“Do-It-Yourself” is an entire industry these days, and it’s understandable why. Information is readily available on the internet. Tools can be bought online and arrive in a day or two. Additionally, since you aren’t paying for labor costs can be cheaper (though your job will likely take much longer).
The DIY mindset is excellent for gardening, building furniture, and a host of other hobbies, but it can be dangerous when dealing with something as vital to your family as your water supply. Here are some common mistakes we see DIY home plumbers make.
1: Using Chemical Cleaners
Cleaning companies market chemical cleaners as a quick fix for clogs, but as often is the case, quick fixes can cause unexpected problems. A professional plumber can clear out your clogs faster, easier, safer, and in a more environmentally conscious way than toxic cleaners. Here are some reasons why you should stay away from chemical cleaners.
Drain Cleaners Aren’t Great at Their Jobs
From pieces of plastic, solidified grease, to bones or mineral deposits, a lot of things can cause a clogged drain. Different clogs require different solutions! A chemical cleaner tries to tackle them all the exact same way—a caustic chemical reaction. This “one-size-fits-all” approach leads to chemical cleaners just not being that effective.
Additionally, a drain cleaner can’t be precise and surgical the way modern plumbing tools can. Instead, the drain cleaner attempts to burn away everything it touches, including your pipes! This can cause severe damage to older pipes and even melt and soften modern PVC piping.
Drain Cleaners are Poisonous
These same chemical reactions can cause extreme harm to humans. You likely remember the controversy surrounding single-use laundry pods. The American Association of Poison Control Centers (AAPCC) estimates that at its peak in 2015, there were 12,000 cases of children under five treated for poisoning from laundry pods.
Commercial drain cleaners share a crucial characteristic that attracts children to laundry detergent pods—bright, colorful packaging. The difference is that drain cleaners are much more poisonous and can cause severe damage from just skin contact.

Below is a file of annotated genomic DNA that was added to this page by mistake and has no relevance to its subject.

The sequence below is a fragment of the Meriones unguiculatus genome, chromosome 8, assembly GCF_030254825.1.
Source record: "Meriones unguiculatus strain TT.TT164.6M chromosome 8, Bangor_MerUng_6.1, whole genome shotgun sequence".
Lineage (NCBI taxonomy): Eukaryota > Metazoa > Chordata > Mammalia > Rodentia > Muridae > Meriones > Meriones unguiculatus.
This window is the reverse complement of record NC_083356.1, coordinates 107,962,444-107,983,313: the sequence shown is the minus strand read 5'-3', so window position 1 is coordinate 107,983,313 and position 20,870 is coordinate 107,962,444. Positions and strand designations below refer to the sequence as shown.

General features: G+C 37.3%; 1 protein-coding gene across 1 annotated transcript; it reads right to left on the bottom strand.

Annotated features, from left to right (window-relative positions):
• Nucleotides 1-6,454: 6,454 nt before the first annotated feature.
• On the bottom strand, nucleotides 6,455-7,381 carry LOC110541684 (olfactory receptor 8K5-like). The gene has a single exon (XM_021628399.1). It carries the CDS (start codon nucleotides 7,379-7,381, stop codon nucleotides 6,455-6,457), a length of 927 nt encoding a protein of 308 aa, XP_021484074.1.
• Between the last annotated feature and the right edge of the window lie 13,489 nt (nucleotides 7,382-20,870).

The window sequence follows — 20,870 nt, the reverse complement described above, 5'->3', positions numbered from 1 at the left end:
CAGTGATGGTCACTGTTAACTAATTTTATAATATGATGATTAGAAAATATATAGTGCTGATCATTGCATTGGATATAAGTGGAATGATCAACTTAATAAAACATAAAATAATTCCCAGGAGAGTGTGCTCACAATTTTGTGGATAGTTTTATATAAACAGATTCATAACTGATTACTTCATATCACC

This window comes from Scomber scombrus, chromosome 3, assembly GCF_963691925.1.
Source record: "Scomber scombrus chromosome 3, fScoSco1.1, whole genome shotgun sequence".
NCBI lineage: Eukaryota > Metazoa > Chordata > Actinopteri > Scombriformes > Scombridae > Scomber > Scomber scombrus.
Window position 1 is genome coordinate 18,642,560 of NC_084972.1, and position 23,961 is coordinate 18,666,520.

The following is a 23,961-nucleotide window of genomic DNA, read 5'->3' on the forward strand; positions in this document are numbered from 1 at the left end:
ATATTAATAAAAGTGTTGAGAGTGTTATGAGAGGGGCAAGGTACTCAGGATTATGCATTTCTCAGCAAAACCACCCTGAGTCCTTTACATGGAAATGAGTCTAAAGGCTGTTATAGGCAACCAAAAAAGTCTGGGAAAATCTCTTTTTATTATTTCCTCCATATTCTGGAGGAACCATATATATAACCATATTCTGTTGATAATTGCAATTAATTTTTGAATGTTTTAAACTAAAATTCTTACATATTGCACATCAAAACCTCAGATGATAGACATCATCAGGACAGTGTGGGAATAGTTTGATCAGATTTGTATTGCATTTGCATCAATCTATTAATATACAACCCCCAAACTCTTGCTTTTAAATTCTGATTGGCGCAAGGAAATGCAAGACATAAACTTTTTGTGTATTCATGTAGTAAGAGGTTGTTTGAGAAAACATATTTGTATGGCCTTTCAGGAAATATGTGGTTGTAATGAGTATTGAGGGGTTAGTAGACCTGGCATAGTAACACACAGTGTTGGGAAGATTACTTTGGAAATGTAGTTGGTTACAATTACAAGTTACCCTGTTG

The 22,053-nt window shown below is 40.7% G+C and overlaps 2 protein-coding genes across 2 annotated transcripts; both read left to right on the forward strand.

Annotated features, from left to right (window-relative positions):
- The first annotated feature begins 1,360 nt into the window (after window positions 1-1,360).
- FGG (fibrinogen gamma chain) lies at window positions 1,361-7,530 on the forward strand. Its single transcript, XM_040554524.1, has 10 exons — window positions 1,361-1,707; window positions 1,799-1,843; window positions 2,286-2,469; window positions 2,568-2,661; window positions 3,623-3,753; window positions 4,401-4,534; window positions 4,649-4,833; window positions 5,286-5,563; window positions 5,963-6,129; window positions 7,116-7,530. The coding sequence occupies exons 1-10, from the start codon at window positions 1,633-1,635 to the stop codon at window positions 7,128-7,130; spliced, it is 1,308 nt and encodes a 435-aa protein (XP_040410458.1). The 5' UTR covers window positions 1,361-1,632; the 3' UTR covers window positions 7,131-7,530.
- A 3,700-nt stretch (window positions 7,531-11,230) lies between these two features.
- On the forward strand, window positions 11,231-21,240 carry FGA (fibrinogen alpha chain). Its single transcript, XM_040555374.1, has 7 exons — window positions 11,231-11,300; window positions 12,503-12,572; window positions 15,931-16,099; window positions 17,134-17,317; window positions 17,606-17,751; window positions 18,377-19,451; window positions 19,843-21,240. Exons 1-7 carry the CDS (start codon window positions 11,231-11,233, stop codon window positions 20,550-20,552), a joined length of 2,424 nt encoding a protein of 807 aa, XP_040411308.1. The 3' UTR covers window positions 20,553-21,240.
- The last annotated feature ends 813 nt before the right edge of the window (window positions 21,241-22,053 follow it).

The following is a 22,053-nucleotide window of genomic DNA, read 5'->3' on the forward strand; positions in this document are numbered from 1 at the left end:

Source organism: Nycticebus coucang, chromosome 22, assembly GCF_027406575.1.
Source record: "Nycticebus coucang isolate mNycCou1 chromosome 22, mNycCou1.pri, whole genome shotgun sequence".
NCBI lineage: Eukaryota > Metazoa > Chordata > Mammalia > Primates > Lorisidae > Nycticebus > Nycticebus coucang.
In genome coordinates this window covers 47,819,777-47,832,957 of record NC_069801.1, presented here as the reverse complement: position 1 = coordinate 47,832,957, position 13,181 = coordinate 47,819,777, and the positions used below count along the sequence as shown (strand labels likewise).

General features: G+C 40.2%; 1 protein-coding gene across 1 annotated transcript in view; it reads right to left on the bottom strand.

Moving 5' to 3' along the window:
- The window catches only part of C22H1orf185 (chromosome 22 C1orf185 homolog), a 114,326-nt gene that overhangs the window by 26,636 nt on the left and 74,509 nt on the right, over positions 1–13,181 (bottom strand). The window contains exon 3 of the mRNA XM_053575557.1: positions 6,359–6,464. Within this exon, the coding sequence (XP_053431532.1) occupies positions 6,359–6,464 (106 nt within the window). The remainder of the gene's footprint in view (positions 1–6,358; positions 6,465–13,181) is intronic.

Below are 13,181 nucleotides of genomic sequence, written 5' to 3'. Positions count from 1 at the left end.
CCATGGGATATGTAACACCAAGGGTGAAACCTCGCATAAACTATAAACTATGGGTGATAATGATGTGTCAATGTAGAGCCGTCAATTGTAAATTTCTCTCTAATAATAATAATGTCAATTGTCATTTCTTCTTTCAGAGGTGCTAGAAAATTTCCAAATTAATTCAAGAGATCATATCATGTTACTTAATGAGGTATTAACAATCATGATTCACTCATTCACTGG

The Environmental Impact
After we use water in our homes, it goes into our sewers and eventually into sewage treatment. There they do great work to remove trash and waste from the water and make it usable again. However, those plants are not designed to deal with hazardous waste like toxic chemical drain cleaners. Because of this, those chemicals can make their way into the local waterways and damage wildlife and soil.
2: Failing to Winterize
In New York, it is essential to prepare for low temperatures. Your pipes can freeze and cause blockages or even completely burst if you haven’t winterized. One of the primary keys is heat retention.
Pipes often run through underused and underheated areas of the home, such as basements or crawl spaces. Make sure these areas have adequate insulation, so they retain heat and keep your pipes from freezing. You can also add insulation sleeves directly on to the pipes that are most likely to freeze.
3: Mismatching Pipes
A small leak may not seem serious enough to contact a plumber and can activate our desire to DIY. While it can be a simple job, you must solve it in the right way. A lousy repair can end up causing costly water damage to your home. This is why you need to be sure that you are installing the correct pipe.